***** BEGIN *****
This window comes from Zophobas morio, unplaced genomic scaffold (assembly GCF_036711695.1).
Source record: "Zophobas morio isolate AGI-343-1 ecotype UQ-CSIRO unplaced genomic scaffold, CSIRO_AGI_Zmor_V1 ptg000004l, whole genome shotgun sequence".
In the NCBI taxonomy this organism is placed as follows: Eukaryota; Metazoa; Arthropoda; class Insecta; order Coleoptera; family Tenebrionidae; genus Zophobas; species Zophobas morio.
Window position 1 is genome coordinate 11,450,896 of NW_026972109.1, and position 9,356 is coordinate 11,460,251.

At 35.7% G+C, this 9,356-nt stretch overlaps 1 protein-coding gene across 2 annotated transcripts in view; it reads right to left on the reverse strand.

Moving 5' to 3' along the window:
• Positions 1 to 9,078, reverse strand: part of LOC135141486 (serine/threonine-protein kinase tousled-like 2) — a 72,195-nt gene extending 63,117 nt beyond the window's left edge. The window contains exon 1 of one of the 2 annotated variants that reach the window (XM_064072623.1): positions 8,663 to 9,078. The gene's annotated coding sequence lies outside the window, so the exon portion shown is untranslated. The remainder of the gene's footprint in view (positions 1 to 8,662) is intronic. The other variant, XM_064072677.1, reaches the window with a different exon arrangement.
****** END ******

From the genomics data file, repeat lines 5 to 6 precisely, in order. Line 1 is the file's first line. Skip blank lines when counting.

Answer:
At 35.7% G+C, this 9,356-nt stretch overlaps 1 protein-coding gene across 2 annotated transcripts in view; it reads right to left on the reverse strand.

Moving 5' to 3' along the window: